The first two days were all travel to our first destination in Italy. Two planes, two trains and we were exhausted. Finally, a charming young Italian gentleman met us at the door of our train in Salerno. He was holding our name up on a sign, and Debra and I almost hugged him!  We were so relieved to be done with the complex travel changes of the last two days.

On the way, our driver calls the hotel and speaks Italian and then explains the streets are too small to park right in front. You have to picture this: the two of us get to our hotel and a porter meets us at the car and takes our two big bags. We start to follow him up some steps with out purses and carry on luggage. Then up a few more steps under a covered walkway. Then more steps to turn a corner, and then there are more steps! I had a breakdown at about 60 steps. My FORMER BSF, Debra looks down from the last 10 steps and starts laughing at me from the hotel entry! We both found it funny a few minutes later, and our adventure had officially begun.

Anna and DebraMy daughter Anna met us in Positano. She lives in Sicily and is getting married to a lovely Italian man in 2016…lots to talk about! She showed us the ropes of how to order fabulous food in Italy.

Positano-from-our-hotel

The view from our hotel balcony was stunning, and Italian linen and clothes made from the linen fills the stores in Positano. We both bought a piece of clothing since it was warmer than expected. It’s always good to have an excuse to shop! In one store the seamstress didn’t speak english, but we had one word in common, she was sewing on a “Bernina”. After 4 days of relaxation we were ready to head to Rome for a few days of true tourist. I won’t bore you with lots of tourist photos of Rome, but here are a few highlights.Near-Coloseum-web

We are by the Coliseum walking around the ruins, and just being tourists for a day. I’m wearing one of my 45 minute turtlenecks and a hidden zipper scarf. It was still too warm to wear the sweaters and coats that we both made for the trip.Nun-Bride-and-Groom

Love this scene…so Rome!

Big-Foot-and-the-Putti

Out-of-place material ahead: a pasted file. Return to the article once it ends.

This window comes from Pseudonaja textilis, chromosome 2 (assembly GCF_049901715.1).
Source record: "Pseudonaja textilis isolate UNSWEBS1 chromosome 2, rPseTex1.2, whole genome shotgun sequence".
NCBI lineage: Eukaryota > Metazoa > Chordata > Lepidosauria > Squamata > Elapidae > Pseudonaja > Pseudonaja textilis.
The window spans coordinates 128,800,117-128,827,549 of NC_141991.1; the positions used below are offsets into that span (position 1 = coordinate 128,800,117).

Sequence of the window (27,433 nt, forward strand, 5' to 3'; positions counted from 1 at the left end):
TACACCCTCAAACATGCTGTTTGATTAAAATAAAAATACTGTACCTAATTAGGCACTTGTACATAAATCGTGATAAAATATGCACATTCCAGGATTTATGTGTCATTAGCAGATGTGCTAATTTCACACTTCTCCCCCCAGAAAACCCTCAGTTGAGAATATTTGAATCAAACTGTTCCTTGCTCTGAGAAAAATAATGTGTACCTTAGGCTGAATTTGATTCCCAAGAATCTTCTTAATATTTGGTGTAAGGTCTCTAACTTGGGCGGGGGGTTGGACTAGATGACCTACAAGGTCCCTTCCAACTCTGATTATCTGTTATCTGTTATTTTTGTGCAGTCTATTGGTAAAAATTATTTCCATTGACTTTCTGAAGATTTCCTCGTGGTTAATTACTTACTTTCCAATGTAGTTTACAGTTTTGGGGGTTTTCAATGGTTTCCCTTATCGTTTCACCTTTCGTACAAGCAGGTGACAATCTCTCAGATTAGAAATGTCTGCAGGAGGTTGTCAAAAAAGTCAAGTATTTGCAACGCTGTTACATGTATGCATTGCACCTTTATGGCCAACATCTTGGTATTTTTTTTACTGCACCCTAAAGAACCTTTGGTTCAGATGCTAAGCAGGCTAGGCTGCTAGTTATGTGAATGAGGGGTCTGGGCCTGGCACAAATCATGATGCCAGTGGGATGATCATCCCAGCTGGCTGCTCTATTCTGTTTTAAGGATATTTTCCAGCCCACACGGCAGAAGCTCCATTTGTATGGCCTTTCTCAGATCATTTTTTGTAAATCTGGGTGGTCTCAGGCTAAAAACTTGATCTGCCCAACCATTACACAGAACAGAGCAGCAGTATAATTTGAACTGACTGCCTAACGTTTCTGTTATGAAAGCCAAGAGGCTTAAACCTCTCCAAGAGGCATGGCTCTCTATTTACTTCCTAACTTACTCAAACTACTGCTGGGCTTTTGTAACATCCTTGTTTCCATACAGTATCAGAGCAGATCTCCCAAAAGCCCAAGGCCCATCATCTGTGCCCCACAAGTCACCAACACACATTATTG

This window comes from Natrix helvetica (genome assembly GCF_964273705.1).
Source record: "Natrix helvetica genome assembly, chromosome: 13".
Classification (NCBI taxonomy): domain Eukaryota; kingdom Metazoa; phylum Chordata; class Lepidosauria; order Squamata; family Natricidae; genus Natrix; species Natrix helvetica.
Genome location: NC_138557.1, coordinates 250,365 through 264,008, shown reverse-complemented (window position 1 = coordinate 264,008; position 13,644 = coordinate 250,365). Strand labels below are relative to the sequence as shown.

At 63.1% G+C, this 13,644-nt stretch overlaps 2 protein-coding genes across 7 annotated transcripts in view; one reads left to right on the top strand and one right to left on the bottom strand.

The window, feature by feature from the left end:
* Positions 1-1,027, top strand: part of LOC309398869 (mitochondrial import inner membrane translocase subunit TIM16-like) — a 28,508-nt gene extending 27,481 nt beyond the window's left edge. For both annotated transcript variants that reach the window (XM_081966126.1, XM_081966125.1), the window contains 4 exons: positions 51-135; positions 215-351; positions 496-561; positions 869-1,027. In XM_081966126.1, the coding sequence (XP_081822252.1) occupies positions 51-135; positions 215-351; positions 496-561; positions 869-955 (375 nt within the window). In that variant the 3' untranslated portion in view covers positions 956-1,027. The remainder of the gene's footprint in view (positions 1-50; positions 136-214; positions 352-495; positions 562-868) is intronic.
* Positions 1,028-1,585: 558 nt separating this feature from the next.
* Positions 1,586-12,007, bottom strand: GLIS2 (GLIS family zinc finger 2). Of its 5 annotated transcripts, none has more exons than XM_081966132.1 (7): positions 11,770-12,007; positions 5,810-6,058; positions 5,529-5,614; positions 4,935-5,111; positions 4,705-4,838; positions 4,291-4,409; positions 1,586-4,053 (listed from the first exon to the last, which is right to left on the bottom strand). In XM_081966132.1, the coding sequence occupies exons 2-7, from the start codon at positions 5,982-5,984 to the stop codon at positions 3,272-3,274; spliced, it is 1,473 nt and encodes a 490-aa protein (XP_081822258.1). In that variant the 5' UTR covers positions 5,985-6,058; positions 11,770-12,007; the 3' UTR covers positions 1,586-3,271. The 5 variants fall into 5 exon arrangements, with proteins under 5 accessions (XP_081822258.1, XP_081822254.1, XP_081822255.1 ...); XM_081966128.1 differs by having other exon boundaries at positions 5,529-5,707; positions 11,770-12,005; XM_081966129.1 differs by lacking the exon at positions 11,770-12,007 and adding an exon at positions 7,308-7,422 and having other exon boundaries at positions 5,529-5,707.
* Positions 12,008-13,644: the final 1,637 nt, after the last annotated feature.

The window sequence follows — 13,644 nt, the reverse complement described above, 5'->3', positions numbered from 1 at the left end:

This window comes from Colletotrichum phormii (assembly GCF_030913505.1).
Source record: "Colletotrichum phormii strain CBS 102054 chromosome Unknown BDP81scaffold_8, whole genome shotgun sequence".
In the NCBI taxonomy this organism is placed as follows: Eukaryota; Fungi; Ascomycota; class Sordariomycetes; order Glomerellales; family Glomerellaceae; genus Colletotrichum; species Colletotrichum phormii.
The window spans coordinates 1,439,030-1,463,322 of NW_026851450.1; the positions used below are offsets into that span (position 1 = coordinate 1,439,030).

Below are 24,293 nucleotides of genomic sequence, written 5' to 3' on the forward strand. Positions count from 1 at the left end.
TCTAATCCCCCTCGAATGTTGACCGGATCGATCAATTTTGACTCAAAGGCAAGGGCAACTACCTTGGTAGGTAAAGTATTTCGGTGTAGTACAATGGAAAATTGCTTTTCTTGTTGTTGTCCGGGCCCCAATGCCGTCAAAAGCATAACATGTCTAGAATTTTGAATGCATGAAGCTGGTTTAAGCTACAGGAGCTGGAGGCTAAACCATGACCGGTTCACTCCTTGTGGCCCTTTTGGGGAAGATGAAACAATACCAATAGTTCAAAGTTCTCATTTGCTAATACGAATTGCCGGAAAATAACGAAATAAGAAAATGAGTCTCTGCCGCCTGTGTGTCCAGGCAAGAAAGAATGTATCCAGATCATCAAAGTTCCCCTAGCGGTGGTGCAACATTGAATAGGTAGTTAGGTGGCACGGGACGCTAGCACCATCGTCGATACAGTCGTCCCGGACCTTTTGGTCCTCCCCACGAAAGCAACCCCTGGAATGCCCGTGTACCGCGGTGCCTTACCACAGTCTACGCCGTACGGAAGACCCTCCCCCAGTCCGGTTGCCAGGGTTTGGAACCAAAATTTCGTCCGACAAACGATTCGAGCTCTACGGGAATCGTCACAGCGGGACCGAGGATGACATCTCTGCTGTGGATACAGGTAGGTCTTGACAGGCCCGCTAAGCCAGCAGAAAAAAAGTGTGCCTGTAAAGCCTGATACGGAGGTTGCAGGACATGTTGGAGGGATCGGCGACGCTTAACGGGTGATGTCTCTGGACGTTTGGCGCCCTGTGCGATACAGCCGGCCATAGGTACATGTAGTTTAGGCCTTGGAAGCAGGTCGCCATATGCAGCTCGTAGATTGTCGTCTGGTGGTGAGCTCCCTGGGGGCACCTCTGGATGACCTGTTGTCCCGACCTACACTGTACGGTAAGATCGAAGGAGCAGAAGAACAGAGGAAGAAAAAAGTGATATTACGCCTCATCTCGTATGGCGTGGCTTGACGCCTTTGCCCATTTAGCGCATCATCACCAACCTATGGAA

We had a tour of the Vatican Museums including the Sistine Chapel. It’s an overwhelming museum and there were bits and pieces of sculpture lining the hallways. I call this photo “Big foot and the Putti”…I so wish I had a band.

Pizza-and-wine-take-out

The last night in Rome we had pizza and a movie in our room watching our iPad. Paris on the next post, and I promise we will be wearing the clothes we made!

Tried and True

stripe-tunic_3I thought I was going to take this to Europe, but decided against it because of the weight. The two stripe knits are wool that I washed first, and while very comfy to wear it’s a little bulky to pack. I used my TNT pattern Vogue 8962 which I love to sew with striped fabric because of the back detail. Isn’t this a fun back? stripe-tunic_4I didn’t have enough fabric so I cut the pieces out with a corner missing, thinking that something could be done with the other color to fill in the missing piece. I think the split tail is kind of fun, so I ended up just leaving it and adding the square on the upper back for balance. I also didn’t have enough fabric for the cowl neck. I pieced both colors for the top, then decided that it would be more comfortable to have cotton knit instead of wool around my neck. I love having a stash in my favorite colors just for something like this!stripe-tunicI‘m in Paris at this point, but hoping to have photos to post soon!